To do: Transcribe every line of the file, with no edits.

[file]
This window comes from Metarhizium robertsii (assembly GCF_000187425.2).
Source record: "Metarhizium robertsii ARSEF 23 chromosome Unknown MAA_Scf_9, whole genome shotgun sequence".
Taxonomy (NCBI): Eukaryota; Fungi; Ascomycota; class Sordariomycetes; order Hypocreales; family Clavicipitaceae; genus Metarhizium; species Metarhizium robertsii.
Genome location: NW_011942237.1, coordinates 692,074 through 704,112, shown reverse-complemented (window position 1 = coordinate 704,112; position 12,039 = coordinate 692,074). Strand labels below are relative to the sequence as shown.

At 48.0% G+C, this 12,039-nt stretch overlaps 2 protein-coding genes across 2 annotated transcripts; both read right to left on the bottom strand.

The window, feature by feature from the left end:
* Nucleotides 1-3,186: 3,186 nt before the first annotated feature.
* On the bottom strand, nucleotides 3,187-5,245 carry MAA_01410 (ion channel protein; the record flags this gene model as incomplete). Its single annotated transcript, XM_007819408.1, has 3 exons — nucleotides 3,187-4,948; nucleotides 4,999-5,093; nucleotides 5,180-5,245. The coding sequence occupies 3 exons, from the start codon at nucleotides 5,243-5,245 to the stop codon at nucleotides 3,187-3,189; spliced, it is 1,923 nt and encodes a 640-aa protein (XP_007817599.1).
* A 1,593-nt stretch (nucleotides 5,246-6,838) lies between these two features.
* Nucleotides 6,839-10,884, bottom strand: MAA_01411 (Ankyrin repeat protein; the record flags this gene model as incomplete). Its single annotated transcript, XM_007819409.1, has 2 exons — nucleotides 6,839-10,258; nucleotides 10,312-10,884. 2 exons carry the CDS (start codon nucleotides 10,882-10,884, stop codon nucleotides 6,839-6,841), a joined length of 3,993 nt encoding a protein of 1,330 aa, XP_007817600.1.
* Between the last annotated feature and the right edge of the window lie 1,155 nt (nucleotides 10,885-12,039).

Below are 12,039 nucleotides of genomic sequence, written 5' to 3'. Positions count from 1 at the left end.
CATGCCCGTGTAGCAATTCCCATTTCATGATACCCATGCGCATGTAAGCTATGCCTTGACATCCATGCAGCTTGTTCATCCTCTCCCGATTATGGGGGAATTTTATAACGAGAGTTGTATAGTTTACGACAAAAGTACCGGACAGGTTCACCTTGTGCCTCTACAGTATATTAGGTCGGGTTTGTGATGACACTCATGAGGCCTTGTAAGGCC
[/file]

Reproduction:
This window comes from Metarhizium robertsii (assembly GCF_000187425.2).
Source record: "Metarhizium robertsii ARSEF 23 chromosome Unknown MAA_Scf_9, whole genome shotgun sequence".
Taxonomy (NCBI): Eukaryota; Fungi; Ascomycota; class Sordariomycetes; order Hypocreales; family Clavicipitaceae; genus Metarhizium; species Metarhizium robertsii.
Genome location: NW_011942237.1, coordinates 692,074 through 704,112, shown reverse-complemented (window position 1 = coordinate 704,112; position 12,039 = coordinate 692,074). Strand labels below are relative to the sequence as shown.

At 48.0% G+C, this 12,039-nt stretch overlaps 2 protein-coding genes across 2 annotated transcripts; both read right to left on the bottom strand.

The window, feature by feature from the left end:
* Nucleotides 1-3,186: 3,186 nt before the first annotated feature.
* On the bottom strand, nucleotides 3,187-5,245 carry MAA_01410 (ion channel protein; the record flags this gene model as incomplete). Its single annotated transcript, XM_007819408.1, has 3 exons — nucleotides 3,187-4,948; nucleotides 4,999-5,093; nucleotides 5,180-5,245. The coding sequence occupies 3 exons, from the start codon at nucleotides 5,243-5,245 to the stop codon at nucleotides 3,187-3,189; spliced, it is 1,923 nt and encodes a 640-aa protein (XP_007817599.1).
* A 1,593-nt stretch (nucleotides 5,246-6,838) lies between these two features.
* Nucleotides 6,839-10,884, bottom strand: MAA_01411 (Ankyrin repeat protein; the record flags this gene model as incomplete). Its single annotated transcript, XM_007819409.1, has 2 exons — nucleotides 6,839-10,258; nucleotides 10,312-10,884. 2 exons carry the CDS (start codon nucleotides 10,882-10,884, stop codon nucleotides 6,839-6,841), a joined length of 3,993 nt encoding a protein of 1,330 aa, XP_007817600.1.
* Between the last annotated feature and the right edge of the window lie 1,155 nt (nucleotides 10,885-12,039).

Below are 12,039 nucleotides of genomic sequence, written 5' to 3'. Positions count from 1 at the left end.
CATGCCCGTGTAGCAATTCCCATTTCATGATACCCATGCGCATGTAAGCTATGCCTTGACATCCATGCAGCTTGTTCATCCTCTCCCGATTATGGGGGAATTTTATAACGAGAGTTGTATAGTTTACGACAAAAGTACCGGACAGGTTCACCTTGTGCCTCTACAGTATATTAGGTCGGGTTTGTGATGACACTCATGAGGCCTTGTAAGGCC